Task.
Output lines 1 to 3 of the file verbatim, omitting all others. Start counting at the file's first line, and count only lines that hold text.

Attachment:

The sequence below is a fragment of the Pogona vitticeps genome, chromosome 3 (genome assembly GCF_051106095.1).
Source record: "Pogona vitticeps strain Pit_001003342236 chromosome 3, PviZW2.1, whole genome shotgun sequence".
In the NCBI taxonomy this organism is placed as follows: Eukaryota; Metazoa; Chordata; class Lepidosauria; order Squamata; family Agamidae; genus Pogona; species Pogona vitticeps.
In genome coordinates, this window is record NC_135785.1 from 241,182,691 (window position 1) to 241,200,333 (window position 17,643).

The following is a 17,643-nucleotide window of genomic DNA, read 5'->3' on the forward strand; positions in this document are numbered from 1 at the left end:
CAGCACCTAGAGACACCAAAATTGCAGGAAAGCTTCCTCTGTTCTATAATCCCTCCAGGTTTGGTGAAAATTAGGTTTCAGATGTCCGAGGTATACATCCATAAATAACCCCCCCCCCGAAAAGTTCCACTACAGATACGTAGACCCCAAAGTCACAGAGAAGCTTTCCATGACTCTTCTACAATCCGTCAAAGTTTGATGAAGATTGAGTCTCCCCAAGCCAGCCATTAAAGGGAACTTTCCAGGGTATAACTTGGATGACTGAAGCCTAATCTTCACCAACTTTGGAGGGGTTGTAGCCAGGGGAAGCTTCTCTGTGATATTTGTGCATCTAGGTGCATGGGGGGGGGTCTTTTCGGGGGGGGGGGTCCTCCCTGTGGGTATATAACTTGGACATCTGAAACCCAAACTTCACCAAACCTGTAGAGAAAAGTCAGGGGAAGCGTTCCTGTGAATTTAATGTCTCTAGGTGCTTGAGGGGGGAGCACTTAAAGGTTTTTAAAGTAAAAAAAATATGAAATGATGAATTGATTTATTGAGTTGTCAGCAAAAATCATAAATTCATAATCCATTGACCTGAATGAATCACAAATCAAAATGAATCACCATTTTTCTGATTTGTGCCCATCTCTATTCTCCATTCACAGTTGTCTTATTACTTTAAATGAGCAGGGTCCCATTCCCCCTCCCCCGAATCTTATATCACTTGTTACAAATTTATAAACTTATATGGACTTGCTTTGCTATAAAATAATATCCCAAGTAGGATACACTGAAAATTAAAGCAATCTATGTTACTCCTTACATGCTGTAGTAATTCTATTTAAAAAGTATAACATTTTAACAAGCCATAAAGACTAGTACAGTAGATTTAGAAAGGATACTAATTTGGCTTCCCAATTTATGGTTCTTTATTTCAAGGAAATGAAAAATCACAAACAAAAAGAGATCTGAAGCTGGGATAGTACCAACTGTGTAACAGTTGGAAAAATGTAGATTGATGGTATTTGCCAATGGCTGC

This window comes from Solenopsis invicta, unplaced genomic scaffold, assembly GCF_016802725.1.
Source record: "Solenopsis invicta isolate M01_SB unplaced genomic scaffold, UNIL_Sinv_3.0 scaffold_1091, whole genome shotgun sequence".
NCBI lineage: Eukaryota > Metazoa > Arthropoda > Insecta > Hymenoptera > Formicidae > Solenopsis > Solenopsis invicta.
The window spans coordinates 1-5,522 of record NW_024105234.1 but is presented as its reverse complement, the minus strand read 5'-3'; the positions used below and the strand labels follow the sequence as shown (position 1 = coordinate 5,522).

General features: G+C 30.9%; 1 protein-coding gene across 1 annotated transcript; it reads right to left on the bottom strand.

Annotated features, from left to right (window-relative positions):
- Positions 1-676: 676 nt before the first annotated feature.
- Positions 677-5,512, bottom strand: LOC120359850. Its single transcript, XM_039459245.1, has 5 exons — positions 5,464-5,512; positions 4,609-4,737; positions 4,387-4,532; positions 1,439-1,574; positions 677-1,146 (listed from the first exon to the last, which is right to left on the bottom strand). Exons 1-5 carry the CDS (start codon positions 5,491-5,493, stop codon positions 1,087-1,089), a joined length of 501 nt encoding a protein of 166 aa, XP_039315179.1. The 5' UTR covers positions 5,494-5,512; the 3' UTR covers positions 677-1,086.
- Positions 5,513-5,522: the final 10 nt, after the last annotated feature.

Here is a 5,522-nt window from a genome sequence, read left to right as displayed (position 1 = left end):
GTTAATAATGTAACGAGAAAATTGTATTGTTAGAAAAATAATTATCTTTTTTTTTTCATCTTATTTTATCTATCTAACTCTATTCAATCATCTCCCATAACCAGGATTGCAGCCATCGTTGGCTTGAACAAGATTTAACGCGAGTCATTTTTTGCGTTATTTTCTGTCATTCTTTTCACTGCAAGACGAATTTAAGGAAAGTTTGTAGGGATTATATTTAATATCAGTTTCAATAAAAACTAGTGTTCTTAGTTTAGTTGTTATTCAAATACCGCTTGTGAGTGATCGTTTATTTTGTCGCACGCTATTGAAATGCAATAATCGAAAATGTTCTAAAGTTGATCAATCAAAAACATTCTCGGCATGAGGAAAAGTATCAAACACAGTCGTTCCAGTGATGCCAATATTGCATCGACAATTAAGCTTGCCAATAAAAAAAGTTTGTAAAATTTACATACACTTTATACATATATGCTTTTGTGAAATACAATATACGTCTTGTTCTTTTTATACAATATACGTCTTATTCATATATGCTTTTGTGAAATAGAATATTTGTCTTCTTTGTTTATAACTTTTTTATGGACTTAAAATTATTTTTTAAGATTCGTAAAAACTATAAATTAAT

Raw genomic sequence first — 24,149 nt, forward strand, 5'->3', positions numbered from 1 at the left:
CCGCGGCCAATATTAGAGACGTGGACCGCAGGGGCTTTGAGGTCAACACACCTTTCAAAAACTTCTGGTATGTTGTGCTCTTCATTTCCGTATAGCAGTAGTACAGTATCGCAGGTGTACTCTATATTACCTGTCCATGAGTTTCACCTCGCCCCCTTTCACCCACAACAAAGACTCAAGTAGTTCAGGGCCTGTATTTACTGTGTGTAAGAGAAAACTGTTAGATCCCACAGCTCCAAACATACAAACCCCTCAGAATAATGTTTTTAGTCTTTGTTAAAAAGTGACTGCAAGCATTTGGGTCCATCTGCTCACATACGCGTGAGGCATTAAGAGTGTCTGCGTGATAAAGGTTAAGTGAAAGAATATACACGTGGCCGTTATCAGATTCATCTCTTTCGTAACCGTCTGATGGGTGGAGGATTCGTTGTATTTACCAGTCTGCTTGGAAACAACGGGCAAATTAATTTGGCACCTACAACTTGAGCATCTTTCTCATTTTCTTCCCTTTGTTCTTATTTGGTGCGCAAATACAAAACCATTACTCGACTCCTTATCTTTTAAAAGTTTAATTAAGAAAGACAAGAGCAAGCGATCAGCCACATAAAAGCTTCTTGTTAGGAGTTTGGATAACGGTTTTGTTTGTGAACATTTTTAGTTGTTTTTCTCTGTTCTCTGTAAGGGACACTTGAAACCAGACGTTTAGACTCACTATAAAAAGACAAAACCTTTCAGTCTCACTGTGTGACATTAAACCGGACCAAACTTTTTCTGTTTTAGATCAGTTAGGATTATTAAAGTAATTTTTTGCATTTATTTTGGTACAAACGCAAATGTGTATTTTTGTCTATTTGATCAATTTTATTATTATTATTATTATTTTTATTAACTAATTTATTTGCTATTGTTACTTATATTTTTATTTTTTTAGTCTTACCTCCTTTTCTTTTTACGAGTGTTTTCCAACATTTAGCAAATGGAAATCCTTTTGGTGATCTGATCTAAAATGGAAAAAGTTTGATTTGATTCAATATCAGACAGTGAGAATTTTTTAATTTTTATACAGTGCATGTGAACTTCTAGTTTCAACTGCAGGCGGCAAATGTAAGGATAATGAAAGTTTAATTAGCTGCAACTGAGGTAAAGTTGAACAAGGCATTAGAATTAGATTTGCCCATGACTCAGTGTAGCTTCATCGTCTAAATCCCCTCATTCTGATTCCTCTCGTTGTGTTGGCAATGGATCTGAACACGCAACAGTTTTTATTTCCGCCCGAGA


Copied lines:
The sequence below is a fragment of the Pogona vitticeps genome, chromosome 3 (genome assembly GCF_051106095.1).
Source record: "Pogona vitticeps strain Pit_001003342236 chromosome 3, PviZW2.1, whole genome shotgun sequence".
In the NCBI taxonomy this organism is placed as follows: Eukaryota; Metazoa; Chordata; class Lepidosauria; order Squamata; family Agamidae; genus Pogona; species Pogona vitticeps.